Pratyālīḍha (प्रत्यालीढ) refers to the posture Lord Śiva assumed for a hundred thousand years, according to the Śivapurāṇa 2.5.10 (“The burning of the Tripuras”).—Accordingly, as Sanatkumāra narrated to Vyāsa: “Then Śiva, the great lord, seated in the chariot and equipped with everything, got ready to burn the three cities completely, the cities of the enemies of the gods. The lord stood in the wonderful posture of Pratyālīḍha for a hundred thousand years. The bow was well strung and kept near the head. The arrow was fixed. The fingers clenched at the bow firmly. The eyes were fixed. [...]”.

Purana book cover
context information

The Purana (पुराण, purāṇas) refers to Sanskrit literature preserving ancient India’s vast cultural history, including historical legends, religious ceremonies, various arts and sciences. The eighteen mahapuranas total over 400,000 shlokas (metrical couplets) and date to at least several centuries BCE.

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Languages of India and abroad

Sanskrit dictionary

[«previous next»] — Pratyalidha in Sanskrit glossary
Source: DDSA: The practical Sanskrit-English dictionary

Pratyālīḍha (प्रत्यालीढ).—A particular attitude in shooting (opp. līḍha q. v.).

Derivable forms: pratyālīḍham (प्रत्यालीढम्).

Source: Cologne Digital Sanskrit Dictionaries: Edgerton Buddhist Hybrid Sanskrit Dictionary

Pratyālīḍha (प्रत्यालीढ).—nt. (Sanskrit Lex.; Prakrit paccā°, [Paia-sadda-mahaṇṇavo]), a stance for a bowman, with left foot forward, right drawn back (so [Boehtlingk and Roth] and Tibetan on Mahāvyutpatti): Mahāvyutpatti 4267; Sādhanamālā 86.14; 123.6, etc.; opp. of ālīḍha, Mahāvyutpatti 4266, which occurs in Sanskrit, [Boehtlingk and Roth]. ([Paia-sadda-mahaṇṇavo] reverses the mgs.)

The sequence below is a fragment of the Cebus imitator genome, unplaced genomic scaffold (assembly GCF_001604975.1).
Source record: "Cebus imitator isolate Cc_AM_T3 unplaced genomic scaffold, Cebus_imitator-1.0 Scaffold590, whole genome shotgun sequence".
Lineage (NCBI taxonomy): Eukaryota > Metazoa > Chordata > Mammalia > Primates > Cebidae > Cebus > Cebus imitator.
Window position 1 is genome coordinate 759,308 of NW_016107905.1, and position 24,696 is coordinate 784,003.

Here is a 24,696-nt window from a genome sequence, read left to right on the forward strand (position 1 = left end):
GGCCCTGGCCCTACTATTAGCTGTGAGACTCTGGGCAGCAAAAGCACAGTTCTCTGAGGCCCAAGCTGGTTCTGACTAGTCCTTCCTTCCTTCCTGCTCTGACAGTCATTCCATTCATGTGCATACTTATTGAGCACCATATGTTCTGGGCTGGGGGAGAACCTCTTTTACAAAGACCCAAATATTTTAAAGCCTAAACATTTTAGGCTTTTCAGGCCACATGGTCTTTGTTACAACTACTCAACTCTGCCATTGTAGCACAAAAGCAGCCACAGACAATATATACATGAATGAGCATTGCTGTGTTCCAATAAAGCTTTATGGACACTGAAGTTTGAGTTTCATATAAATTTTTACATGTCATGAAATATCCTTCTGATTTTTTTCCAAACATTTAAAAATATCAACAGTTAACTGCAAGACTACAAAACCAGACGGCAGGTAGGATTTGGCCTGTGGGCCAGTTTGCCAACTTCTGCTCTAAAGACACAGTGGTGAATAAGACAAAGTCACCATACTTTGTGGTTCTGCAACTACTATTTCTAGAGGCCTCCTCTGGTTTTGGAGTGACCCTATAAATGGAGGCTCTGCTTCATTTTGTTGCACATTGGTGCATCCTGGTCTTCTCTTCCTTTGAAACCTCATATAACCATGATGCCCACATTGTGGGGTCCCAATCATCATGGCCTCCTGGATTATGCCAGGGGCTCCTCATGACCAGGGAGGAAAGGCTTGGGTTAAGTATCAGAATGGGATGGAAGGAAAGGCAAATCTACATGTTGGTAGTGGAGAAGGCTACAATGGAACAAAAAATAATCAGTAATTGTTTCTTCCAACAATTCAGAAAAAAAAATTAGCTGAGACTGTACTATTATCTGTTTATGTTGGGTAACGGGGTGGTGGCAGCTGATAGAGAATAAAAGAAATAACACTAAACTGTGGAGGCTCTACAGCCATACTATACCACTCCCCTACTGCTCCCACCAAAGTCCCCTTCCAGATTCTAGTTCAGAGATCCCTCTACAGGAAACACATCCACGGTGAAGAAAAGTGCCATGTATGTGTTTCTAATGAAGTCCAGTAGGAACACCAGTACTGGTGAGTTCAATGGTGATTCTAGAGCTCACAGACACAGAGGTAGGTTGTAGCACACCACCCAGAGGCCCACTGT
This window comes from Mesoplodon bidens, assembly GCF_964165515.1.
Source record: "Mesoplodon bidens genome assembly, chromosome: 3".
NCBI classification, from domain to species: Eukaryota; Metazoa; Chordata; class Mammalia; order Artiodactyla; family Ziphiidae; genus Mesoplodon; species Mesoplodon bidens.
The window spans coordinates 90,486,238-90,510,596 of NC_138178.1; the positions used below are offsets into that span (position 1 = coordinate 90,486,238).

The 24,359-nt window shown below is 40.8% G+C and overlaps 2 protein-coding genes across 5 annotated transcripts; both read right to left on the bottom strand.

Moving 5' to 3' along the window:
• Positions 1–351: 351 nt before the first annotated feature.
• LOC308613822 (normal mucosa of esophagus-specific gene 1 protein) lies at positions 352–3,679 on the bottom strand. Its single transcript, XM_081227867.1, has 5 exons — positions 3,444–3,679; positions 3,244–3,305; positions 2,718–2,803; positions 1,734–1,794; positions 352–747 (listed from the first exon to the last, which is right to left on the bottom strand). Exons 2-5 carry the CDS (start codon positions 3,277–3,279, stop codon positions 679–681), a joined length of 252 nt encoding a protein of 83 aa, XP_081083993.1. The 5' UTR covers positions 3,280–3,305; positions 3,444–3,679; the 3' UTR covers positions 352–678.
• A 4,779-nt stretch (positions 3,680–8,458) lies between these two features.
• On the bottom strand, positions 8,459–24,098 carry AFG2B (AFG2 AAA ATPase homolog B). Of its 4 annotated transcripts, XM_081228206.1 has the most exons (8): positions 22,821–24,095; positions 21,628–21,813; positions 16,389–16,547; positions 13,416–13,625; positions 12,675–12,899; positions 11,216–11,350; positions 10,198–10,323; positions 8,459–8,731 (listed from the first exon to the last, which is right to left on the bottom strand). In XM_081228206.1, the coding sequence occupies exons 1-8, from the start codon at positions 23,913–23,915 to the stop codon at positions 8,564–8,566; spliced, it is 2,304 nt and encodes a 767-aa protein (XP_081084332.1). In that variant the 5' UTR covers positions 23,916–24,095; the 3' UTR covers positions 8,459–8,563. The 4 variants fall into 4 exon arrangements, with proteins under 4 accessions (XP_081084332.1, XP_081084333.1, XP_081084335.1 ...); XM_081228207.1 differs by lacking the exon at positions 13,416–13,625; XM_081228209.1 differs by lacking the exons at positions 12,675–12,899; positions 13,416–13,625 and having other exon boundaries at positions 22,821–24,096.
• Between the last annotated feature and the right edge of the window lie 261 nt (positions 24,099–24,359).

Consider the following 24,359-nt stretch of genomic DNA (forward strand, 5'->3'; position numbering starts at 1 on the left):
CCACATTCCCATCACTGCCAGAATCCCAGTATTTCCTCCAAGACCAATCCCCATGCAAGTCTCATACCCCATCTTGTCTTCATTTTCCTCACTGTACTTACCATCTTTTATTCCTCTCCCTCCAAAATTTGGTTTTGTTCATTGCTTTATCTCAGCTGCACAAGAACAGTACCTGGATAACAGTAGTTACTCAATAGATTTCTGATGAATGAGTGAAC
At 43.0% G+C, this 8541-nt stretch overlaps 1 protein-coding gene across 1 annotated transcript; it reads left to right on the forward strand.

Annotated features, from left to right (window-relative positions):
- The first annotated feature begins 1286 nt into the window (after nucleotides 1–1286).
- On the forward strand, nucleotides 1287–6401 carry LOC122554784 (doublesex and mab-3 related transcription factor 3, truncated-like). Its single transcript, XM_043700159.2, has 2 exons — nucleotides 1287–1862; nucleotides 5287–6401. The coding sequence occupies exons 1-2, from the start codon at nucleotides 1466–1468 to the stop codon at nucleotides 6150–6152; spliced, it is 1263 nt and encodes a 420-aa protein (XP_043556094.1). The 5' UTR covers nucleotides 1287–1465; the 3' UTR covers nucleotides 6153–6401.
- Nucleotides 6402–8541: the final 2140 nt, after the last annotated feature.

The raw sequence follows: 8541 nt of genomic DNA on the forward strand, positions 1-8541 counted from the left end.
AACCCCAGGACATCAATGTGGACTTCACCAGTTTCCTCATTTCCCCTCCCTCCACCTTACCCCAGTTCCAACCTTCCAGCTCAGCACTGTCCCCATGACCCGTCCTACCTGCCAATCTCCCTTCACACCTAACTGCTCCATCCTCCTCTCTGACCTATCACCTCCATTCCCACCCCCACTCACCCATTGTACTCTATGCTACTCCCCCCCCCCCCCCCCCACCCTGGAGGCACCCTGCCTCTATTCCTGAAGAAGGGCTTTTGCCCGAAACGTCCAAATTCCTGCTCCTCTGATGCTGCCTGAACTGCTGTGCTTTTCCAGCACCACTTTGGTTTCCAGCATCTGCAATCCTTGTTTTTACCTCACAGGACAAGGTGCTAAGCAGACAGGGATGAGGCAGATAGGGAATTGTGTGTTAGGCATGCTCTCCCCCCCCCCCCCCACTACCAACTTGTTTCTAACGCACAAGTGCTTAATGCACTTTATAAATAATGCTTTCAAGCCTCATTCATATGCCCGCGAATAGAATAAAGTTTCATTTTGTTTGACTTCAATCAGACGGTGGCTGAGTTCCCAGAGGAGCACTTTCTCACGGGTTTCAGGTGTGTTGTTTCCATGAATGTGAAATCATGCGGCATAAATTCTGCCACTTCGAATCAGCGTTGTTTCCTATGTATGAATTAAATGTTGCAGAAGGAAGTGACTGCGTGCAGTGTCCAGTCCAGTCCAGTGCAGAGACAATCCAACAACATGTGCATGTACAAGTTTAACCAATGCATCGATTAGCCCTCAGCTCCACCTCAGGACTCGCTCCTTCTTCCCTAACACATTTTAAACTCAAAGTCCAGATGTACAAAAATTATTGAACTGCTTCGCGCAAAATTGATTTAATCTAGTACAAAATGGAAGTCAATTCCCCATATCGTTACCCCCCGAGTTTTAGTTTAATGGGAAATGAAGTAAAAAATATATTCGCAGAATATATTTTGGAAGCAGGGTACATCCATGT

Source: Cologne Digital Sanskrit Dictionaries: Shabda-Sagara Sanskrit-English Dictionary

Pratyālīḍha (प्रत्यालीढ).—mfn.

(-ḍhaḥ-ḍhā-ḍhaṃ) Eaten. n.

(-ḍhaṃ) A particular attitude in shooting, the left foot advanced and right retracted. E. prati and āṅ before, lih to lick, aff. kta .

Source: Cologne Digital Sanskrit Dictionaries: Monier-Williams Sanskrit-English Dictionary

1) Pratyālīḍha (प्रत्यालीढ):—[=praty-ā-līḍha] mfn. (√lih) eaten, [cf. Lexicographers, esp. such as amarasiṃha, halāyudha, hemacandra, etc.]

2) [v.s. ...] extended towards the left, [cf. Lexicographers, esp. such as amarasiṃha, halāyudha, hemacandra, etc.]

3) [v.s. ...] n. a [particular] attitude in shooting (the left foot advanced and right drawn back), [cf. Lexicographers, esp. such as amarasiṃha, halāyudha, hemacandra, etc.]

Source: Cologne Digital Sanskrit Dictionaries: Yates Sanskrit-English Dictionary

Pratyālīḍha (प्रत्यालीढ):—[pratyā+līḍha] (ḍhaḥ) 1. m. The attitude in shooting. a. Eaten.

Source: DDSA: Paia-sadda-mahannavo; a comprehensive Prakrit Hindi dictionary (S)

Pratyālīḍha (प्रत्यालीढ) in the Sanskrit language is related to the Prakrit word: Paccālīḍha.

[Sanskrit to German]

Pratyalidha in German

context information

Sanskrit, also spelled संस्कृतम् (saṃskṛtam), is an ancient language of India commonly seen as the grandmother of the Indo-European language family (even English!). Closely allied with Prakrit and Pali, Sanskrit is more exhaustive in both grammar and terms and has the most extensive collection of literature in the world, greatly surpassing its sister-languages Greek and Latin.

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Kannada-English dictionary

[«previous next»] — Pratyalidha in Kannada glossary
Source: Alar: Kannada-English corpus

Pratyālīḍha (ಪ್ರತ್ಯಾಲೀಢ):—

1) [noun] a particular attitude in shooting, with the left foot advanced and the right drawn back.

2) [noun] (dance.) a similar attitude.

context information

Kannada is a Dravidian language (as opposed to the Indo-European language family) mainly spoken in the southwestern region of India.